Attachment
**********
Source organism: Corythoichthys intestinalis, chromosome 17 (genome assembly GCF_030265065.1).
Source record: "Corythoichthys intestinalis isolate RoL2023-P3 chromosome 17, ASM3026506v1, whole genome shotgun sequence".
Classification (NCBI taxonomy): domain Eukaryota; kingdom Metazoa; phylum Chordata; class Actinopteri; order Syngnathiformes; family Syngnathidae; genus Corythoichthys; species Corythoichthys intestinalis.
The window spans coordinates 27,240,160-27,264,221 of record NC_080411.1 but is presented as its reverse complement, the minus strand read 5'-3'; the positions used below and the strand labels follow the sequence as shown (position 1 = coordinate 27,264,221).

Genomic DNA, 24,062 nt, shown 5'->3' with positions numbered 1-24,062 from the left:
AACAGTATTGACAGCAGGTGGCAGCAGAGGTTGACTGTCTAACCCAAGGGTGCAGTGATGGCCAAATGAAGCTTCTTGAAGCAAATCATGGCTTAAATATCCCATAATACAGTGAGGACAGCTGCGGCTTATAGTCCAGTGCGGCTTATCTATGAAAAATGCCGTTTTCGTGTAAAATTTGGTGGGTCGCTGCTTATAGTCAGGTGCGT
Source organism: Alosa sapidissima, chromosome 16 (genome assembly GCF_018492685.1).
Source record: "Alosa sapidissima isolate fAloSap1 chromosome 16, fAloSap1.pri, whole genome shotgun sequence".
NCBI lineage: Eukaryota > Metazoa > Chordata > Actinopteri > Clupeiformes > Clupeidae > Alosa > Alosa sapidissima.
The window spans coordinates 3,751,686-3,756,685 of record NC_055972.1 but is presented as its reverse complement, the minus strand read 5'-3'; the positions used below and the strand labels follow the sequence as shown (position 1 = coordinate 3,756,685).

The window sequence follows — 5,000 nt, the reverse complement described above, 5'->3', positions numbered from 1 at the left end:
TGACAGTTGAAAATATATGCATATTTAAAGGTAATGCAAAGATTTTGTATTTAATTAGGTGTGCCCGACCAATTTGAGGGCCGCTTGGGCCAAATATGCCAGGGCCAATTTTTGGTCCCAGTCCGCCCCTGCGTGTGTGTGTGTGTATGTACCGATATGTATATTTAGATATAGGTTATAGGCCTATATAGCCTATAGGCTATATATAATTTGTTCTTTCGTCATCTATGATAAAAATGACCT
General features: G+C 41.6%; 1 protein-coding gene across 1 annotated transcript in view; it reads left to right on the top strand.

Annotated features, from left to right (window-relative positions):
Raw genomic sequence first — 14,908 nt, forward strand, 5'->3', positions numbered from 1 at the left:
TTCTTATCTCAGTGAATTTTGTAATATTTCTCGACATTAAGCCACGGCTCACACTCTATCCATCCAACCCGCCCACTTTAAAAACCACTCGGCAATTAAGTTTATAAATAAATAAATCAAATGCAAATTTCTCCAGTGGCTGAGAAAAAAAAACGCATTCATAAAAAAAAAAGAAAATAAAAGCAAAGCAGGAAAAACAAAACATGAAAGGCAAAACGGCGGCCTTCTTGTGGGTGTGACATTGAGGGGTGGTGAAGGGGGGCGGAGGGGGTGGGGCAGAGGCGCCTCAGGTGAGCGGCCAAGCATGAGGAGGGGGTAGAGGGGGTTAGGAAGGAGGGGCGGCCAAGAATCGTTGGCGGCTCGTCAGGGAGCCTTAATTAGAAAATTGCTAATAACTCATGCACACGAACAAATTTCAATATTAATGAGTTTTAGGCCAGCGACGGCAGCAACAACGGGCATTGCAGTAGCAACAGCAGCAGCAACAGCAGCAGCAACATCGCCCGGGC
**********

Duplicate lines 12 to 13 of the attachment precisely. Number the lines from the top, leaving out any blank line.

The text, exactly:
TGACAGTTGAAAATATATGCATATTTAAAGGTAATGCAAAGATTTTGTATTTAATTAGGTGTGCCCGACCAATTTGAGGGCCGCTTGGGCCAAATATGCCAGGGCCAATTTTTGGTCCCAGTCCGCCCCTGCGTGTGTGTGTGTGTATGTACCGATATGTATATTTAGATATAGGTTATAGGCCTATATAGCCTATAGGCTATATATAATTTGTTCTTTCGTCATCTATGATAAAAATGACCT
General features: G+C 41.6%; 1 protein-coding gene across 1 annotated transcript in view; it reads left to right on the top strand.